The Young Writer

Amber beams of late afternoon sun split the venetian blinds. The professor sat in silhouette on the other side of a massive desk.

I envy you your easy solutions, the professor began. Just like we all envy addicts who have a single solution to every problem. But for once I’d like to see you write something without… all the blood. This violence is a crutch for you.

The student stared back at him.

For example, try this: A story where two characters have a conversation and no one dies, no one gets impaled, no limbs are severed. The professor lifted an old-fashioned letter opener from his desk and put it away in a drawer, turning a key to lock it. He went on: Try a story with no one getting disemboweled. Just people talking. The student’s eyes became vacuous. The professor couldn’t determine what exactly he was looking at, if anything. Hey. What’s going on in there? he asked, tapping his temple.

What’s the thing you put in the desk? asked the student.

An antique letter opener.

Oh. Can I see it?

No. No, we’re talking about you now. I want to know if you can handle a conversation, just a conversation, in one of your stories.

I’ll give it back. Just let me see it for a second. I’ve… I’ve never seen one of those.

The professor looked at him. He unlocked the drawer and lifted out the letter opener, holding it up. Just a letter opener, he said. The student held out his hand. The professor shook his head. You’ve got to stop thinking that way, the professor said, placing the letter opener back in the drawer and locking it again. It’s too obvious. People do not want that. “Student eviscerates his professor with a letter opener.” No. They want to read about nuance, about love, or struggle, or defeat. What was that line in your last story? He picked up a few stapled-together pages from the desk and traced his index finger along certain underlined passages. Here: “a fountain of blood arcing across the bed–” or here: “his left arm sailed through the air, spinning like a boomerang…” or here, “a splattering of gore rained down over their screaming faces.” How do you think up these things? Where does it come from?

You may want to… To check on your wife, sir, the student said. Then he got up and left the office.

The professor stared after him and shook his head.

The sun died outside the window and the professor clicked on his desk lamp. When he picked up his cell and called home there was no answer. What a kidder, the professor said out loud. But after ten minutes of staring at the empty chair on the other side of the desk he grabbed his jacket and headed out.

He was relieved to arrive home and find his wife alive and well. She was in the tub, singing quietly to herself with the bathroom door wide open, her head and shoulders visible above a white blanket of soap suds. The professor stood in the darkened hallway, watching her.

I couldn’t do it, the professor heard a voice from behind him say. I’m sorry… He turned to see the student in the shadows behind him, grasping an ax in trembling hands. What are you doing here? the professor asked.

I knew you’d never follow through! the professor’s wife shouted from the bath. She rose up out of the water, dripping and soapy, now holding a small pistol from her bag beside the tub. She aimed it at the professor. As always, I’ll have to finish the job myself, she said.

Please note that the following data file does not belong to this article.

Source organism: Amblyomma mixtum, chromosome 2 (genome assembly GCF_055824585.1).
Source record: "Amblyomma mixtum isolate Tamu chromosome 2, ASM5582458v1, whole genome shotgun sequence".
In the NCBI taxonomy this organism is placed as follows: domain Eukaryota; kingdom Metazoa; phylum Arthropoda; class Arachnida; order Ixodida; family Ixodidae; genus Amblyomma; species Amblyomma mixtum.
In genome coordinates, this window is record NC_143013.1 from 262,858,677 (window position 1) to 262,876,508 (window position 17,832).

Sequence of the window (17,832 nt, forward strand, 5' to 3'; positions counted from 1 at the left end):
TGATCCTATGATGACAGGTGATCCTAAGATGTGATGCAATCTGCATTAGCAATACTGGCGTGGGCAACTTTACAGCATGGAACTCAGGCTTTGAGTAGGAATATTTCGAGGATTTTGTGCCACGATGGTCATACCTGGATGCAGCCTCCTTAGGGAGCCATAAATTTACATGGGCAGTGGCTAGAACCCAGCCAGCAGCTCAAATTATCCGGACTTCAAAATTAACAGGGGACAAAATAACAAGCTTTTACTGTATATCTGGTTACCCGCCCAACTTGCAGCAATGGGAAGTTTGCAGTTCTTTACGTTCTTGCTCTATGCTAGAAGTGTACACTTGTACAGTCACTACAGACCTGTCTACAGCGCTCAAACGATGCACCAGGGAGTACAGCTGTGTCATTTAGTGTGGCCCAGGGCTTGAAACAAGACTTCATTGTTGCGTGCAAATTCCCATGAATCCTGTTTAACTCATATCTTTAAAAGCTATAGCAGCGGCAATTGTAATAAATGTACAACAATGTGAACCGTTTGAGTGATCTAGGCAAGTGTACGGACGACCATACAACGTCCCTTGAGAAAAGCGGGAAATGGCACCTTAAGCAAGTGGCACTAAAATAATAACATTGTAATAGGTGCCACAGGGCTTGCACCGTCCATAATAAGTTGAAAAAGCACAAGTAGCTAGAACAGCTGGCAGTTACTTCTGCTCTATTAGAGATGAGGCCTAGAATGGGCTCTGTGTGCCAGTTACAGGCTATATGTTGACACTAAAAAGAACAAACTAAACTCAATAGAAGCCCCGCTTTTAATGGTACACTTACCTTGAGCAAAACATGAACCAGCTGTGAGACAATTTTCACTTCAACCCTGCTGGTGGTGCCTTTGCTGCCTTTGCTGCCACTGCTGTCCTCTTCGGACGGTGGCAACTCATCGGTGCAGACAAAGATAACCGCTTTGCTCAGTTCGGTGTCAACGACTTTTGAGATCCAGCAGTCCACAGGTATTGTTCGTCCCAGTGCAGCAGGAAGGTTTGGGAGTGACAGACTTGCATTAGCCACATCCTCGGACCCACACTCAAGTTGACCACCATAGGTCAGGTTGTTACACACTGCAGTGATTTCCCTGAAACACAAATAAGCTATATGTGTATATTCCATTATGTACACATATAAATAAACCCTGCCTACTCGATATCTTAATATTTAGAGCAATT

Marlies! the professor started, holding out his hands. You’re just becoming a character in one of his stories!

I am?

Yes! He’s got you being melodramatic! Put the gun down!

But I– Slowly she lowered the pistol.

Now, let’s just talk. Let’s not be violent for once, okay? the professor said with an uncomfortable smile. There was a pause as the three looked at each other. Now, ah, I have to ask. Are you having an affair with this student?

No. …Well, yes.

I see. For how long?

It’s been… The whole time?

Oh. The professor’s face drained of color. He fell back against the wall. Okay. He wiped the corner of his eye. Well, you can shoot me now. Really. I’m dead serious. My life has lost all meaning. He pushed away from the wall and moved toward his wife, swaying. Go ahead! Kill me! Marlies leveled the gun at his heart as he moved forward. When he continued to advance she pulled the trigger.

The professor flopped to the floor. A tiny circle of blood formed at the exit wound in the back of his jacket.

The student looked down at the dead professor. Somehow unsatisfying, he said.

I know, the professor’s wife said. The two of them regarded the dead professor.

Well, now I know how not to end a story, the student said. He went to embrace the professor’s wife. No, she said. I’m not into it anymore. They stood there awkwardly.

I’ll get the lye from my car, the student said.

You do that.

When the student left, the professor’s wife lowered herself back down into the tub. After a minute she watched as the student dragged the body away. Then she closed her eyes and submerged, bubbles rising one by one from her nose and lips.



Copyright © 2017. All Rights Reserved.

2 thoughts on “The Young Writer

  1. Dailey Kohtz

    The story is well written. I like how the student’s writing turned out to reflect him. When the professor got home, I almost thought the wife would be dead, and I definitely didn’t expect the ending.

Leave a Reply

Your email address will not be published. Required fields are marked *